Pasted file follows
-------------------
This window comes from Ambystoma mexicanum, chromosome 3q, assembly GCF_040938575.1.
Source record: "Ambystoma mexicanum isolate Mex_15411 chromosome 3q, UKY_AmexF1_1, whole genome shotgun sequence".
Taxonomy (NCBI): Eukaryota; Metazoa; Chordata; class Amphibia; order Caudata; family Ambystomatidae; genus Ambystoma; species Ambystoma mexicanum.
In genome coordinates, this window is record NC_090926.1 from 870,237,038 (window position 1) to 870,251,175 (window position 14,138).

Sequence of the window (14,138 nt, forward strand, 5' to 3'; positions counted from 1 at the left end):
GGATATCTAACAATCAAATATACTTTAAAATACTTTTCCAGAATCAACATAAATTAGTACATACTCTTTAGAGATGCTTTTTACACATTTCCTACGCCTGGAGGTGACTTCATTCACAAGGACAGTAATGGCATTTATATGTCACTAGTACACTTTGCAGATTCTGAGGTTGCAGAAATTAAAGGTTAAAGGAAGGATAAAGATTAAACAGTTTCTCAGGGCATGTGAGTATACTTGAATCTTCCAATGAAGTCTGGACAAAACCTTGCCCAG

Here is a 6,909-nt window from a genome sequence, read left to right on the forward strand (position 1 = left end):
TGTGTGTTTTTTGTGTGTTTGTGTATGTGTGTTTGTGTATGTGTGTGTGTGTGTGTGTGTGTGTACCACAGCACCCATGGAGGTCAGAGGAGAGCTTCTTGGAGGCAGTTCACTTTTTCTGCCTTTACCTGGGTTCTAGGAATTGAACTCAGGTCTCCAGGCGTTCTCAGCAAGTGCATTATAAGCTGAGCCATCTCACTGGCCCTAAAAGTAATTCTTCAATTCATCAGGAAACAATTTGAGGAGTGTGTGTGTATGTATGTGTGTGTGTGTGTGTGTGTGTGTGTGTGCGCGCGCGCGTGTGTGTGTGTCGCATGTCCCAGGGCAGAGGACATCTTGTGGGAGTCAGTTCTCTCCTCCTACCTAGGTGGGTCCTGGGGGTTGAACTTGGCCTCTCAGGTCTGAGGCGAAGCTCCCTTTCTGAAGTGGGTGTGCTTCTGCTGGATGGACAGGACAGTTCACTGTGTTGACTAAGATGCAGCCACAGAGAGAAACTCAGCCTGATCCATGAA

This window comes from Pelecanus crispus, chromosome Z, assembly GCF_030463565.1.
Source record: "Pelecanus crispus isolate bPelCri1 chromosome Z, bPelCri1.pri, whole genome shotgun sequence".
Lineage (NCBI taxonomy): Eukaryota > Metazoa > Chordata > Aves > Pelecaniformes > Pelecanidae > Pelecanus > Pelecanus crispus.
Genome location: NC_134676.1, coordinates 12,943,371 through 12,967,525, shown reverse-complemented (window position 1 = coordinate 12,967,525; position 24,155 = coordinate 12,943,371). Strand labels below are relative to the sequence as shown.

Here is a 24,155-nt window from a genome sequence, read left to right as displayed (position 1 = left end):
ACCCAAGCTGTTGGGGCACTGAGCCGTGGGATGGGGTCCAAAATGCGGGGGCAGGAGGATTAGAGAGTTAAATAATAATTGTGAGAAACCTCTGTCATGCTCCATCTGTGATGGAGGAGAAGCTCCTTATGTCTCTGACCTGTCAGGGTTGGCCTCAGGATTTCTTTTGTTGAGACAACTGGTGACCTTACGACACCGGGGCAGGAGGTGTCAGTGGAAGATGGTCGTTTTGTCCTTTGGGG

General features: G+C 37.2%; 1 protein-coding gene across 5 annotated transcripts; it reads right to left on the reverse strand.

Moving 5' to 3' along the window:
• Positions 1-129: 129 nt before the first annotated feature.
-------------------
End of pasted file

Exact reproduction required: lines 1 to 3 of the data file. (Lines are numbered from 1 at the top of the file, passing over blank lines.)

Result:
This window comes from Ambystoma mexicanum, chromosome 3q, assembly GCF_040938575.1.
Source record: "Ambystoma mexicanum isolate Mex_15411 chromosome 3q, UKY_AmexF1_1, whole genome shotgun sequence".
Taxonomy (NCBI): Eukaryota; Metazoa; Chordata; class Amphibia; order Caudata; family Ambystomatidae; genus Ambystoma; species Ambystoma mexicanum.